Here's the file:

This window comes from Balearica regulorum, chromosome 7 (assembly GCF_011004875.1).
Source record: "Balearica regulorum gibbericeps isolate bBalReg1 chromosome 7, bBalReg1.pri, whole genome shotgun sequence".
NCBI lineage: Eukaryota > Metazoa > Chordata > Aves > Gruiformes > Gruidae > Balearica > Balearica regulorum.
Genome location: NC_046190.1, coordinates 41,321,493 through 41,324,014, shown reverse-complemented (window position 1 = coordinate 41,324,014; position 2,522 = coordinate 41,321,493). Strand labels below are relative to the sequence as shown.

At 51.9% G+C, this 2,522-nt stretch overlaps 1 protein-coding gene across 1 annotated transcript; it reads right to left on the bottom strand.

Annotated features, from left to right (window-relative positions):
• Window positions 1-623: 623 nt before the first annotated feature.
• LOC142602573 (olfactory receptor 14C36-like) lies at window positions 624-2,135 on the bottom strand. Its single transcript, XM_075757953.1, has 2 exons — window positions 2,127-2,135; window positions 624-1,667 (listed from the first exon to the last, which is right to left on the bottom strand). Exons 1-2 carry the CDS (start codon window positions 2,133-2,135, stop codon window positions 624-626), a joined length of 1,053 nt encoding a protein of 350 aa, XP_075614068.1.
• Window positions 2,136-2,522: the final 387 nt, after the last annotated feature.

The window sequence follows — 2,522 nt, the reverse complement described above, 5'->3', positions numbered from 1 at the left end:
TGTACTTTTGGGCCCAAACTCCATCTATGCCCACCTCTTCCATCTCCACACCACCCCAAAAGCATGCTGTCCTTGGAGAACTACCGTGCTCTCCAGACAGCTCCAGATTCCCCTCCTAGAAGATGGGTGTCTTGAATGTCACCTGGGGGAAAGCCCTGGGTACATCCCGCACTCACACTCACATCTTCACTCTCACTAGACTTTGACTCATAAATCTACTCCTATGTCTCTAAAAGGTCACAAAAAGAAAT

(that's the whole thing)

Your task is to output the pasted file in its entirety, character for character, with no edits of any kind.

This window comes from Balearica regulorum, chromosome 7 (assembly GCF_011004875.1).
Source record: "Balearica regulorum gibbericeps isolate bBalReg1 chromosome 7, bBalReg1.pri, whole genome shotgun sequence".
NCBI lineage: Eukaryota > Metazoa > Chordata > Aves > Gruiformes > Gruidae > Balearica > Balearica regulorum.
Genome location: NC_046190.1, coordinates 41,321,493 through 41,324,014, shown reverse-complemented (window position 1 = coordinate 41,324,014; position 2,522 = coordinate 41,321,493). Strand labels below are relative to the sequence as shown.

At 51.9% G+C, this 2,522-nt stretch overlaps 1 protein-coding gene across 1 annotated transcript; it reads right to left on the bottom strand.

Annotated features, from left to right (window-relative positions):
• Window positions 1-623: 623 nt before the first annotated feature.
• LOC142602573 (olfactory receptor 14C36-like) lies at window positions 624-2,135 on the bottom strand. Its single transcript, XM_075757953.1, has 2 exons — window positions 2,127-2,135; window positions 624-1,667 (listed from the first exon to the last, which is right to left on the bottom strand). Exons 1-2 carry the CDS (start codon window positions 2,133-2,135, stop codon window positions 624-626), a joined length of 1,053 nt encoding a protein of 350 aa, XP_075614068.1.
• Window positions 2,136-2,522: the final 387 nt, after the last annotated feature.

The window sequence follows — 2,522 nt, the reverse complement described above, 5'->3', positions numbered from 1 at the left end:
TGTACTTTTGGGCCCAAACTCCATCTATGCCCACCTCTTCCATCTCCACACCACCCCAAAAGCATGCTGTCCTTGGAGAACTACCGTGCTCTCCAGACAGCTCCAGATTCCCCTCCTAGAAGATGGGTGTCTTGAATGTCACCTGGGGGAAAGCCCTGGGTACATCCCGCACTCACACTCACATCTTCACTCTCACTAGACTTTGACTCATAAATCTACTCCTATGTCTCTAAAAGGTCACAAAAAGAAAT